The Senate has installed plexiglass between some workstations, closed public access to Senate offices without appointment and even put down yellow stripes in hallways to encourage people to stay apart when passing. Elevators are limited to four people.
“We have also been able to acquire a very limited number of disposable masks and hand sanitizer,” Ludeman wrote. “These are for voluntary use within the Senate Building and Capitol complex.”
Senate Minority Leader Susan Kent used the announcement to renew her call to have the Senate meet less frequently than it has been. The Woodbury DFLer also called for a requirement that all members and staff wear masks on the Senate floor.
“I have openly stated my serious concerns with the Senate holding frequent floor sessions and am renewing a call to only reconvene the body when absolutely necessary and for the requirement of protective face masks on the floor so we can finish the legislative session strong and reduce the risk of exposure,” Kent said in a statement released Wednesday.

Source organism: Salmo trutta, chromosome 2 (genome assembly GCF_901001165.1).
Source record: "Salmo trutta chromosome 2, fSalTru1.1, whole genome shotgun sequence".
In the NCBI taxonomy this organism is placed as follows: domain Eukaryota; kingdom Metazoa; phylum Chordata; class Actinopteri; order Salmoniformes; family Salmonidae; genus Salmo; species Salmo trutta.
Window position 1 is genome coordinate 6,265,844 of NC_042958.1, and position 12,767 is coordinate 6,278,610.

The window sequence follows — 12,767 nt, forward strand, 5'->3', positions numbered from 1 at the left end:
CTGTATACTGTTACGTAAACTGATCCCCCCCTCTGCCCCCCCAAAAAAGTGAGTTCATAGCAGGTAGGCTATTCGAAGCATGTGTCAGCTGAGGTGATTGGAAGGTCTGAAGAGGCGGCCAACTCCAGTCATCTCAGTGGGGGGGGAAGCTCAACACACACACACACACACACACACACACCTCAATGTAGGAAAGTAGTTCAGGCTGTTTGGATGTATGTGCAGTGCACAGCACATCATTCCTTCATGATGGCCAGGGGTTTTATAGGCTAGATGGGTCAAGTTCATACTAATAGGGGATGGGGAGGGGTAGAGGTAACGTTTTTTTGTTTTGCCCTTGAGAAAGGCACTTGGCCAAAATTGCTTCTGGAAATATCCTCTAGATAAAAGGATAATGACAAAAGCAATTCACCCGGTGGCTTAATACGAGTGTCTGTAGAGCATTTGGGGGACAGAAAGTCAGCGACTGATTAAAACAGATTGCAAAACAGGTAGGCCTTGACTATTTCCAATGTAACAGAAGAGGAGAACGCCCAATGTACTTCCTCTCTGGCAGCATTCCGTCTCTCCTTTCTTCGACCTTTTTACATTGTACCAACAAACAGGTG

Senate Majority Leader Paul Gazelka said last week during a session at the Humphrey School of Public Affairs that mask-wearing is the only social distancing recommendation that he doesn’t see broad acceptance of around the state.
“I don’t think the science is out on that,” he said.
He said small business people who want to reopen have told him they and their staff will wear masks “because they want people to feel safe.”
Gazelka said last week he was sympathetic with Vice President Mike Pence’s decision not to wear a mask during a recent visit to the Mayo Clinic because he was going to be speaking to a lot of people, and a mask makes it difficult to be understood.
“At 60, I have hearing aids and it’s harder for me to hear people who have that mask on,” Gazelka said.
There have been some widely shared Facebook posts — deemed false by the social media site — quoting health experts who say masks for healthy people do little good.
The U.S. Centers for Disease Control and Prevention has recommended cloth face masks as a way for asymptomatic people to prevent virus transmission to others.
And this week the Minnesota Chamber of Commerce distributed information to its members about how to safely return to work. One item on its “Return To Work Employer Checklist” is: “Encourage use of source control masks, such as non-medical cloth masks.”